In accordance with the present invention, particles P produced in accordance with the procedure described in FIGS. 1-3 are used in the core of flux cored electrode E by a standard procedure for making flux cored electrodes, as shown in FIGS. 4-6. Particle dispenser 120 has a nozzle 122 for directing small particulate core material C, i.e. core C, into the trough of sheath 130 formed of a mild steel. Particles of core C generally include a fluxing system, metal alloying particles and deoxidizing particles, such as magnesium particles P. When the flux cored electrode is gas shielded, a certain amount of aluminum particles is included in core C. In accordance with standard technology particle storage bins 150, 152 and 154 direct magnesium particles P, alloying particles and flux particles, such as titanium dioxide with other additives, into dispenser 120 by way of solid mixer 140 so that the particles are all evenly distributed through core material C. By providing small graded particles, such as described in relationship to FIG. 3, magnesium particles P can be evenly distributed through core material C. After depositing core material C into the trough of sheath 130, the sheath is closed into a cylindrical configuration as generally illustrated in FIG. 5. In this manner, core material C is compacted by sheath 130. The compact core material C is then sized through a drawing die which involves drawing compounds, that are removed by a subsequent baking procedure, as schematically illustrated in FIG. 6. The extruded, sized electrode E is passed through a heating oven at a temperature between 400-700° F. During this heating process, the physical surface characteristics of novel, small particle P prevent oxidation of the particles by ambient oxygen captured within sheath 130. Particles P remain elemental magnesium with the natural mass reactivity characteristic of magnesium metal itself, but not the overreactive physical surface reactivity characteristics heretofore obtained by crushed small particles of magnesium. After electrode E has been formed into a flux cored electrode having an indeterminate length, it is stored on a reel or in a box or drum for subsequent use in an electric arc welding process schematically illustrated in FIG. 7.

Referring now in more detail to the arc welding process schematically illustrated in FIG. 7, electrode E is moved downward to workpiece WP while arc A is formed between the metal sheath 130 and workpiece WP. The welding process involves formation of a molten metal ball M on the end of advancing electrode E. Core material C includes alloying metal with particles that are melted with sheath 130 to form ball B. Particles P are oxidized in ball B to attract oxygen and form magnesium oxide. This MgO is removed as slag S formed on the top of molten metal M deposited by the welding process. Magnesium particles P are reactive in proportion to the molten mass and not to the pre-melted surface area. The magnesium deoxidizing constituents of core material C retain that ability to reduce the oxygen while being melted by the welding process in molten metal ball B. Thus, there is no contamination and diminution of the primary deoxidation function of particles P by previous surface attraction of oxygen and/or hydrogen. Consequently, particles P perform their primary function without the deleterious physical properties of prior crushed magnesium particles, coated or uncoated. To reduce further the surface activity of particles P, the particles can be coated with a small layer of protective material 200, as shown in FIG. 8. This protective material can be an organic compound or a silicon compound according to the ability to use such coatings economically. The coating is not required in practicing the invention; however, the coating is a physical barrier that can reduce the surface reactivity of the particles P prior to melting in molten metal ball B as shown in FIG. 7. The present invention is primarily employed for flux cored electrodes that are gas shielded gas. A specification for core material C of a gas shielding electrode using the present invention is set forth in Table I.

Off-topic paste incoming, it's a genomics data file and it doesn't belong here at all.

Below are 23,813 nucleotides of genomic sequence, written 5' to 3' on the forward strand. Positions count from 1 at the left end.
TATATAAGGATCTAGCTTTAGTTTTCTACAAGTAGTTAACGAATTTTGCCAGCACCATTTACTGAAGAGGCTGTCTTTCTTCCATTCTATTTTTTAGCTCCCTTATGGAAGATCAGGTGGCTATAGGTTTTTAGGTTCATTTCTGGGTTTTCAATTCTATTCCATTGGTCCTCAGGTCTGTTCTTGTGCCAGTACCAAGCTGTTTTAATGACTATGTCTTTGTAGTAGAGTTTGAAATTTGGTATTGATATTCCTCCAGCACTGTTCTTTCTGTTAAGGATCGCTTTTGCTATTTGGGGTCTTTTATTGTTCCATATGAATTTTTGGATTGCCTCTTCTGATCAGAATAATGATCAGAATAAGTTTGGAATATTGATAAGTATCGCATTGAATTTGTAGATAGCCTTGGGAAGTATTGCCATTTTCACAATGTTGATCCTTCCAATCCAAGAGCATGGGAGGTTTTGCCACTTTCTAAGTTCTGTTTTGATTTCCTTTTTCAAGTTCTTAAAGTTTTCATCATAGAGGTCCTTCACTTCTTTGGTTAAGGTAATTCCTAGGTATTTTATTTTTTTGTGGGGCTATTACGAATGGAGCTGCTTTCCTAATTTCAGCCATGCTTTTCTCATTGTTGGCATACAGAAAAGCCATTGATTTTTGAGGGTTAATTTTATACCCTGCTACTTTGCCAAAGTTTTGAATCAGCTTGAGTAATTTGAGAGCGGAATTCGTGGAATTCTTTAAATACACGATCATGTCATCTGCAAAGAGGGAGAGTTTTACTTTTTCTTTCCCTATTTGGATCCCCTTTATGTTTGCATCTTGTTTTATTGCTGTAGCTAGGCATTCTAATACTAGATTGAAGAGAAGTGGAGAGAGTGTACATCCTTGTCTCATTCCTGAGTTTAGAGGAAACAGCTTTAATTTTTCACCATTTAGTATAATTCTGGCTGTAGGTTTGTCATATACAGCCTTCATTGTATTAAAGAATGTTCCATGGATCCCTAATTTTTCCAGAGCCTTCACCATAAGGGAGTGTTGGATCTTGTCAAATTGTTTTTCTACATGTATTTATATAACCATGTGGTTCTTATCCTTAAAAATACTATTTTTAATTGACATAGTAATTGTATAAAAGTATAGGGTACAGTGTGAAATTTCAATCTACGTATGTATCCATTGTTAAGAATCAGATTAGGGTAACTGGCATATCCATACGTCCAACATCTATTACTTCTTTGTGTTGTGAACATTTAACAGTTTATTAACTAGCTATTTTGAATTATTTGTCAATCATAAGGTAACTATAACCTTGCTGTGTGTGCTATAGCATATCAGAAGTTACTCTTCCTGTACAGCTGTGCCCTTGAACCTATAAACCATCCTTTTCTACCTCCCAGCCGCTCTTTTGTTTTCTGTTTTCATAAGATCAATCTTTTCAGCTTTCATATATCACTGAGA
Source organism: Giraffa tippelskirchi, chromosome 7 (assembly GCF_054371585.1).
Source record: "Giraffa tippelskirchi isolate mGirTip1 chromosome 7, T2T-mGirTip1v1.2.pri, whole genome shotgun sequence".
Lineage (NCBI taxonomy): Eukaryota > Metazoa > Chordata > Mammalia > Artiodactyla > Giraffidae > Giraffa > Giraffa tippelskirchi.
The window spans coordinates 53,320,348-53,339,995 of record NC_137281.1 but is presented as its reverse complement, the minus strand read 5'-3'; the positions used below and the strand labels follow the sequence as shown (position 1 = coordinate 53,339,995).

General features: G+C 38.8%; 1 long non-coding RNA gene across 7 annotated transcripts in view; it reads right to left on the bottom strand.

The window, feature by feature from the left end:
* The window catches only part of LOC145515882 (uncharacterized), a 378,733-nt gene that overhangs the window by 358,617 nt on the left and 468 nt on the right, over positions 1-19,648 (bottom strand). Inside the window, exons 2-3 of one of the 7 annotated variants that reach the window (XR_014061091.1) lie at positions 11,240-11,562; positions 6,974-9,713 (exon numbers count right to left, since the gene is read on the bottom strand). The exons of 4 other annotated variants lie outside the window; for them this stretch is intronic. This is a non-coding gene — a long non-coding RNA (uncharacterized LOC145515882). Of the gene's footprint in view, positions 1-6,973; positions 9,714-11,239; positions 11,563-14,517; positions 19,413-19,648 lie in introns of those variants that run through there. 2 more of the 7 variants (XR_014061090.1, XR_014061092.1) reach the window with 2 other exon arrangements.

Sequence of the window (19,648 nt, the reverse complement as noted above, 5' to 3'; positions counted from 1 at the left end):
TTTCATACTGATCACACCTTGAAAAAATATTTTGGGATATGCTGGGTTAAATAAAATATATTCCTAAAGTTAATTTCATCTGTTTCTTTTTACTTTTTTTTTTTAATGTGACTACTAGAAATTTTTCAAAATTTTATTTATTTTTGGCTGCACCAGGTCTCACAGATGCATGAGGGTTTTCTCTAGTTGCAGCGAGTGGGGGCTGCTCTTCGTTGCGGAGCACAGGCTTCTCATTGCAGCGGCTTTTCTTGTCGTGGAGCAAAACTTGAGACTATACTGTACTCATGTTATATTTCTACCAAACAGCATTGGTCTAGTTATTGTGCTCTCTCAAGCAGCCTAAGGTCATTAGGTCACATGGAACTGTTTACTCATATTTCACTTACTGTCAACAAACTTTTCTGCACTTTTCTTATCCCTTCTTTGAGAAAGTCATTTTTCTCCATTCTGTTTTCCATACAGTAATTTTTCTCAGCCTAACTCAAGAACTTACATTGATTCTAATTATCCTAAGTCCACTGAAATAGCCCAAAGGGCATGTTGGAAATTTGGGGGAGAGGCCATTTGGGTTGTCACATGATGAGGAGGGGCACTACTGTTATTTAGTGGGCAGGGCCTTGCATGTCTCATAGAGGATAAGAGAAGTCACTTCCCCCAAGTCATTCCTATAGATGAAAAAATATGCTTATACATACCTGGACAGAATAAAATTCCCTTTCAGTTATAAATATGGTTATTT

TABLE I
CorePercentage Weight
Titanium Dioxide 0-100%
Ferro Manganese0-50%
Ferro Silicon0-50%
FerroBoron0-50%
Ferro Molybdenum0-50%
Nickel0-50%
Sodium Aluminum Fluoride0-50%
Potassium Silicon Fluoride0-50%
Ferro Titanium0-50%
Alumina0-50%
Magnesium0-25%

Magnesium particles P are also useful for gas shielded electrodes. An example of the core material for such electrode is set forth in Table II.

TABLE II
CorePercentage Weight
Titanium Dioxide 0-100%
Ferro Manganese0-50%
Ferro Silicon0-50%
FerroBoron0-50%
Ferro Molybdenum0-50%
Nickel0-50%
Sodium Aluminum Fluoride0-50%
Potassium Silicon Fluoride0-50%
Ferro Titanium0-50%
Aluminum 0-100%
Barium Fluoride 0-100%
Magnesium Oxide0-75%
Lithium Fluoride0-75%
Magnesium0-75%
Cerium0-75%
Barium Oxide0-75%

The invention overcomes the disadvantage of prior magnesium particles that were formed into small sizes by being crushed and ground into a fine powder. The effect of the crushing action is to increase surface area drastically and this surface reactivity defect can not be corrected by merely a thin coating. The invention involves not only the flux cored electrodes using particles P; however, involves the process of using such electrodes for welding and the small magnesium particles themselves. Other procedures can be used for producing the generally spherical shape, which is the shape caused by surface tension as contrasted with a crushing or grinding action.